Insurance Act 2015 brings corporate responsibility for fleets
The Act, which became law in February 2015, affects the information exchange between insurer and insured. The aim is to reduce the number of disputes and disruption caused by policy avoidances for non-disclosure, breaches of warranty and the growing problem of fraudulent claims.
The new Act puts the duty on the commercial insurance policyholder to make a ‘fair presentation of the risk’ to their insurer, however, the precise boundaries of this obligation will be a matter for the courts to determine over time.
Guidance issued by the Chartered Institute for Insurance and companies such as Zurich Insurance suggests that the policyholder should tell the insurer about all “material facts” and should not misrepresent any material information, that would influence the decision about whether to offer insurance in the first place.
In response, LICENCECHECK said that the most important point for fleet operators is that the obligation to disclose material information is now a corporate responsibility. Knowledge of issues that would influence an insurer in taking on a risk and setting the premium will include information known to the fleet manager and their staff, as well as knowledge of senior management and anyone involved in setting insurance for the business.
It added that robust information systems and communications within an organisation are critical. A failure to keep proper fleet records and providing inaccurate reports or information to brokers and insurers could, at best, lead to a reduction in a claim or penalty premium or, in the worst case, the point blank refusal of a claim and loss of premium.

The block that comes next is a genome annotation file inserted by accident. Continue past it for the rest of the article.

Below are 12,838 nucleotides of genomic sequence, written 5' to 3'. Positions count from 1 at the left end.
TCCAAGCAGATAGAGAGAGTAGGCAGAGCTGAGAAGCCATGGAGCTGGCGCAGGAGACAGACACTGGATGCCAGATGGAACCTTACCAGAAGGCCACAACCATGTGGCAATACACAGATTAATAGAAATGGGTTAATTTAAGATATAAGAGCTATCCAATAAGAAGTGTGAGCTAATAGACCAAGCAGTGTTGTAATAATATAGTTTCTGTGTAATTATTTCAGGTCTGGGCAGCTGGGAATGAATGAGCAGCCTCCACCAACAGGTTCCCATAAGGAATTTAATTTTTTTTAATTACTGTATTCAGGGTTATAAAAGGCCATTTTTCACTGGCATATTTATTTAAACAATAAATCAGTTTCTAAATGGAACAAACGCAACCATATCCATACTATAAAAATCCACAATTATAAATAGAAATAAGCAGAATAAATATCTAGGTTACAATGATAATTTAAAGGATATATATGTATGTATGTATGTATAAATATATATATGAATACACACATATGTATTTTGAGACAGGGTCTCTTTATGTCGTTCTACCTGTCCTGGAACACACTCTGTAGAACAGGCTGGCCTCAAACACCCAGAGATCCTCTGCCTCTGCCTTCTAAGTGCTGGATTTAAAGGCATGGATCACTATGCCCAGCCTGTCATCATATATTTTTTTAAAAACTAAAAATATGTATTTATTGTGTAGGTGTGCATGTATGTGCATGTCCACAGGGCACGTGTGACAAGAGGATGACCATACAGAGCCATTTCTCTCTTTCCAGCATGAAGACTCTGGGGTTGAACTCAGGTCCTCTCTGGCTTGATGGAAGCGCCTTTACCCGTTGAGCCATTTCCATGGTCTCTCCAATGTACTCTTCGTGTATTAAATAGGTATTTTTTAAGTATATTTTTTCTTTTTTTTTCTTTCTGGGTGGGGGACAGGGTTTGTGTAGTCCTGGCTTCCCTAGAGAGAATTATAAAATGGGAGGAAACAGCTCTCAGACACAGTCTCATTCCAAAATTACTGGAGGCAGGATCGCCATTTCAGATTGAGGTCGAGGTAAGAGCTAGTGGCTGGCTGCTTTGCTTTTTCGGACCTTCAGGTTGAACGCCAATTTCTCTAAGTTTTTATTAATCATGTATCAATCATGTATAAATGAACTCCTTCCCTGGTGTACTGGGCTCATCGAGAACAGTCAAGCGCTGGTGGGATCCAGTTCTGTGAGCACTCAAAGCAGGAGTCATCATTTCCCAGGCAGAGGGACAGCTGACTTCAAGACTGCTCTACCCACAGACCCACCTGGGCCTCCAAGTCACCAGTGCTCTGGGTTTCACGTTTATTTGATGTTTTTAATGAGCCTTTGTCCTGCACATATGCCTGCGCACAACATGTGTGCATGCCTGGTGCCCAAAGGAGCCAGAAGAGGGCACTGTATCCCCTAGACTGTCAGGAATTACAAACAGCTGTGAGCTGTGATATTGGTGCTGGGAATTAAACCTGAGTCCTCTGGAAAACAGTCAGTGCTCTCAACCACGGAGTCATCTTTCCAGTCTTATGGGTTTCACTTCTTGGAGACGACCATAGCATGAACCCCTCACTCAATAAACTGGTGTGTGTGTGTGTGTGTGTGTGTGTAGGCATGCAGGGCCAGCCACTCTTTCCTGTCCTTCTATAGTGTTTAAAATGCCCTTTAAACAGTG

Commenting on the new Act, Richard Brown, managing director of LICENCECHECK, said: “A complication is that the duty on a company to disclose material information does not apply where the insurer already knows this information, ought reasonably to know it, or is presumed to know about it. In this case the policyholder is not obliged to volunteer the information themselves. Once again until the courts have re-drawn the boundaries of reasonable presumed knowledge, the full extent of this exception will remain uncertain.
“At this point in time, senior managers and those charged with effecting insurance on behalf of their company should err on the side of caution and provide reports and information even if they are unsure whether it is material or not to the insurance policy. It will then be the decision of the insurer to investigate this information in more detail should they consider it relevant.”